National Public Radio Hears the Stories of Mothers and Children and HIV in Mozambique
July 8, 2011
This week, the stories of mothers and children and HIV in Mozambique
were told on American radio. A couple of months ago, I had the opportunity to hear those stories in person when I took two reporters to a health center in the town of Macia, located in the southeastern corner of Mozambique.
The visitors were from the U.S. news outlet National Public Radio (NPR), in Mozambique reporting for a new series about women and childbirth. The NPR team was composed of two reporters, Melissa Block, the host of the program “All Things Considered,” and her producer Andrea Hsu.
Melita Manuel Timane is one of many mothers in Macia district
that has given birth to an HIV-free child because of
antiretroviral drugs she received during pregnancy.
(Photo: Denise Alves/EGPAF)
Their main objective in visiting Gaza province – an area with extremely high HIV rates – was to learn about our successes in helping HIV-positive mothers give birth to HIV-negative babies.
When they arrived in Macia, we took them to the local health center to see in person the maternal and child health department. They spoke with our country director, Dr. Nancy Fitch, and interviewed many of the mothers who were attending the clinic.
The pregnant women they interviewed did not feel scared, even with the microphones and equipment around them. They spoke very openly about their HIV-status, and they told us their stories.
One of those stories came from Melita Manuel Timane, a thirty-three-year-old mother of four children, living in the Macia district. She found out that she was HIV-positive in 2005, when she was pregnant. She was feeling sick and weak, and had strong headaches, so she went to the local health center.
The nurse there counseled her to take an HIV test, and the results told her she was HIV-positive.
When she heard that, she immediately thought that she was going to die. She had limited information about HIV and AIDS, but after counseling with the nurse, she realized that she was not going to die. In fact, if she followed the treatment correctly, she had the chance to live a long life. And there was a strong chance that her baby would be born HIV-free.
“I was so happy and relieved to know that medication for this disease existed, and I could live more years and be able to take care of my children,” she told us.
“My husband left me when I told him my HIV status. He went back to South Africa, where he used to work. But this time he did not come back.”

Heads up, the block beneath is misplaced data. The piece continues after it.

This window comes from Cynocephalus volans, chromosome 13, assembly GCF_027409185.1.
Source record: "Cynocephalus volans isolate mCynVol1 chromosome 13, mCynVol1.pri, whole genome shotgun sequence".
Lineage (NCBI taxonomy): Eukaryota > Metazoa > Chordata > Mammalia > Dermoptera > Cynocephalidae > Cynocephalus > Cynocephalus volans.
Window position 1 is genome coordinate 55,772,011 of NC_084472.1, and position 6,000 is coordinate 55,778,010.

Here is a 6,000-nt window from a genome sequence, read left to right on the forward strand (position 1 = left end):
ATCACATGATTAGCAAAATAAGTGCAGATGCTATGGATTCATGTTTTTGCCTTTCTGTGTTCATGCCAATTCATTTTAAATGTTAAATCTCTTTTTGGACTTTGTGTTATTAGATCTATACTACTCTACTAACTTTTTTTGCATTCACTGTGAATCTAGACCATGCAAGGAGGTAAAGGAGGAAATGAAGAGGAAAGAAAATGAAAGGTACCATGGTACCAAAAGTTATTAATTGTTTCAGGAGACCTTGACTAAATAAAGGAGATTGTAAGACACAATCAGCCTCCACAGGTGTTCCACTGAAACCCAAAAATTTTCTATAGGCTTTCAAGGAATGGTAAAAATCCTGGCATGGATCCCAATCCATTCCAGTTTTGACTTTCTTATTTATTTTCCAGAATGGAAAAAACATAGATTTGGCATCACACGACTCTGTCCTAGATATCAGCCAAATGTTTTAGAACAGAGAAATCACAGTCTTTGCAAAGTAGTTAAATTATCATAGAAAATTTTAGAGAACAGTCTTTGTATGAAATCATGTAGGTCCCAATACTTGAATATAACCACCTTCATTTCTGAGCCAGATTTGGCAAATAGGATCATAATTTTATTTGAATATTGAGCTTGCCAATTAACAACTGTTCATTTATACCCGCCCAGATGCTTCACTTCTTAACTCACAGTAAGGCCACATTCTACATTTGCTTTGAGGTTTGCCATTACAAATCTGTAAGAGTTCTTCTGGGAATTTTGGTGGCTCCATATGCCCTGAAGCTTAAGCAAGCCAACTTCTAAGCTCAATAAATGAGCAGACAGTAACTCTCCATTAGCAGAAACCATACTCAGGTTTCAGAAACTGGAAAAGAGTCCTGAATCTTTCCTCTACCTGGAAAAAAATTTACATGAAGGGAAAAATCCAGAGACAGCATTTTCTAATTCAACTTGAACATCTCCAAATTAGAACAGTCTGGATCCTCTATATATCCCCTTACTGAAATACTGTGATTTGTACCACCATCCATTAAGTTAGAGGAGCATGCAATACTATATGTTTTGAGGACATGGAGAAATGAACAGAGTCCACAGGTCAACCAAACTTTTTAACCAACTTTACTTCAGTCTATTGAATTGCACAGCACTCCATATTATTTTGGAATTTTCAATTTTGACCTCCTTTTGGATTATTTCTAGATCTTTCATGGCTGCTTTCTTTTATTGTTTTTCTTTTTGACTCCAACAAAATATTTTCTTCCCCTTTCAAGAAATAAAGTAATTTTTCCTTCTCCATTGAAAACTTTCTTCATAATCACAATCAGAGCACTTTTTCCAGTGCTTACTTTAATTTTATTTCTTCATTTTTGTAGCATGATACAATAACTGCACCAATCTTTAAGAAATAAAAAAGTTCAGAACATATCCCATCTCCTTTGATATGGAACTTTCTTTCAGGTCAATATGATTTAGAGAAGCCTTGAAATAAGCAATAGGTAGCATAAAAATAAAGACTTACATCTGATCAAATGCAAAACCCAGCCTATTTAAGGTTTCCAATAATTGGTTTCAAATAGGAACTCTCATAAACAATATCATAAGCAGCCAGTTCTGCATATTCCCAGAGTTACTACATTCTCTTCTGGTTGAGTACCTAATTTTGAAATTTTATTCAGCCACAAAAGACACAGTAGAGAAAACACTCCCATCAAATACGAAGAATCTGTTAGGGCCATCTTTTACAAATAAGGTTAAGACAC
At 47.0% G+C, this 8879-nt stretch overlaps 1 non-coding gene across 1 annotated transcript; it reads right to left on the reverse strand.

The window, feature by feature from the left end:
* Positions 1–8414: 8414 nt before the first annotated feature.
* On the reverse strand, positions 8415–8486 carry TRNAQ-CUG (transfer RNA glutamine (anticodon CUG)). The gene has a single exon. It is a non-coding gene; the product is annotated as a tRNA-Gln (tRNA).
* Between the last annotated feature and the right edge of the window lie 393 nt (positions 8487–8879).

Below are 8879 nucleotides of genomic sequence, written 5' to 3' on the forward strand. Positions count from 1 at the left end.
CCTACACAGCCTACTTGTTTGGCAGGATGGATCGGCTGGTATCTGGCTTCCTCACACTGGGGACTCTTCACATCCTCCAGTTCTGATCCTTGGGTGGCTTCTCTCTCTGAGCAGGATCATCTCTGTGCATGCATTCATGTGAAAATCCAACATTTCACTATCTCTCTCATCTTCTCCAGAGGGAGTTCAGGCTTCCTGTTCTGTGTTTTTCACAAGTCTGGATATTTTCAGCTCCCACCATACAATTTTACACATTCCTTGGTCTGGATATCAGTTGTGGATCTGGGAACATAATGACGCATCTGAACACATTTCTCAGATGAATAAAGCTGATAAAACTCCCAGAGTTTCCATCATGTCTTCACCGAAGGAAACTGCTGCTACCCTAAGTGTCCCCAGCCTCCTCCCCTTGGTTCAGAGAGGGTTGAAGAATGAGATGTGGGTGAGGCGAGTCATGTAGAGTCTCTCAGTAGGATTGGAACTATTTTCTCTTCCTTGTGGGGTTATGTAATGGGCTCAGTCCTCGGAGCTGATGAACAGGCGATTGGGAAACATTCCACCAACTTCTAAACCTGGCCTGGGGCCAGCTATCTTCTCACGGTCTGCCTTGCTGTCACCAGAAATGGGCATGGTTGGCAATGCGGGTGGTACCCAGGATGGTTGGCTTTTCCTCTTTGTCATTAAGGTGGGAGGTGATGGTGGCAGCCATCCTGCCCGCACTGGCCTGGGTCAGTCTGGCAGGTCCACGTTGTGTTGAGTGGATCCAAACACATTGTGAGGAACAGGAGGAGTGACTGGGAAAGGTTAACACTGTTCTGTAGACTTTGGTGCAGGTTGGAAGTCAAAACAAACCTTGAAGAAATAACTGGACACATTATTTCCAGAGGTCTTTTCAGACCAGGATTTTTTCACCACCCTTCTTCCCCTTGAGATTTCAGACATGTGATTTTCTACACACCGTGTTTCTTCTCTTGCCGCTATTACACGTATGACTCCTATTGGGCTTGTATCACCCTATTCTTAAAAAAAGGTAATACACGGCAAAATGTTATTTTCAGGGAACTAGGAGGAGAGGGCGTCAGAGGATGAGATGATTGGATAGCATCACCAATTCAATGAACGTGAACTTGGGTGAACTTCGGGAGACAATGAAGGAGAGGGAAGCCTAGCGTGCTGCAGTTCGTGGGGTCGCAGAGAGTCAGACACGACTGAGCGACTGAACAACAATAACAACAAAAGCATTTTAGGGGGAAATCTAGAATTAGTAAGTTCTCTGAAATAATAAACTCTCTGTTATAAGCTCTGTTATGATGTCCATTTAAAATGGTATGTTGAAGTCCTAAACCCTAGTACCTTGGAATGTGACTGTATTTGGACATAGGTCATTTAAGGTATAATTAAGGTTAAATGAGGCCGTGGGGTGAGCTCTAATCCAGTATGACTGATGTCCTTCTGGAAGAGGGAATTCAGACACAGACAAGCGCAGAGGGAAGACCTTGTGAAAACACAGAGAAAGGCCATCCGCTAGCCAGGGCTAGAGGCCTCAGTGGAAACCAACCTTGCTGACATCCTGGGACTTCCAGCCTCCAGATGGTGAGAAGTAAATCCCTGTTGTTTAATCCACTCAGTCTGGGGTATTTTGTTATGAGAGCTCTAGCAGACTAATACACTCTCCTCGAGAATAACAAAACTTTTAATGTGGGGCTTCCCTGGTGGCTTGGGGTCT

After finding out that she was HIV-positive, Melita took her children to the hospital to also get tested. One of her sons, who was two years old at the time, was also diagnosed with HIV. He was put on treatment, and today he is a healthy eight year old.
Melita gave birth to another boy later that year. Because of the antiretroviral drugs she received during her pregnancy, he was born HIV-negative. Now he is six years old, and still free of HIV.
Today Melita is not only a patient at the health center. She is also a volunteer for a community-based organization called OCSIDA, which gets support from the Foundation. She works as a counselor in the local communities, talking to other women and advising them to go to the health center to get tested, and to follow the treatment if they are HIV-positive.
Melita is also facing a new challenge: how to reveal to her son that he is HIV-positive. She knows that it’s time – he is starting to question the pills that he takes every day. But she is confident that her son will accept the news positively. He is an intelligent boy, and participates in a counseling group of children living with HIV in the community.
In the group, children get to share and exchange experiences. They talk about their lives, their HIV-status, and the challenges that they face in day-to-day life, in school, and at home.
She thinks that her son already knows what he has, and that what he really wants is to get confirmation from her. Her dream is that her son will grow up healthy and become a doctor, so he can treat his family and other children in the community.
Her son’s story is similar to the stories of many other children in Mozambique, collected in the new book “I Want to Be Somebody
,” produced by a partnership between the Foundation and Mozambican novelist Paulina Chiziane.
And Melita’s story is similar to many other mothers’ stories as well. Like the other women we met, she was extremely grateful for the support that the Foundation gives to the health center, made possible by the U.S. President’s Emergency Plan for AIDS Relief (PEPFAR).
“Thank you very much for your support,” Melita told us. “Please don’t stop supporting us, because we live in a poor country, and we need your help. Through your help, we can have hope in life, because we have medication.”
Through NPR’s visit to Macia, hopefully more people will hear about the challenges and successes of fighting HIV in Mozambique, and continue that support.
to read and hear NPR’s piece about preventing mother-to-child transmission of HIV in Mozambique.
Denise Alves is a Communications and Advocacy Officer, based in Maputo, Mozambique.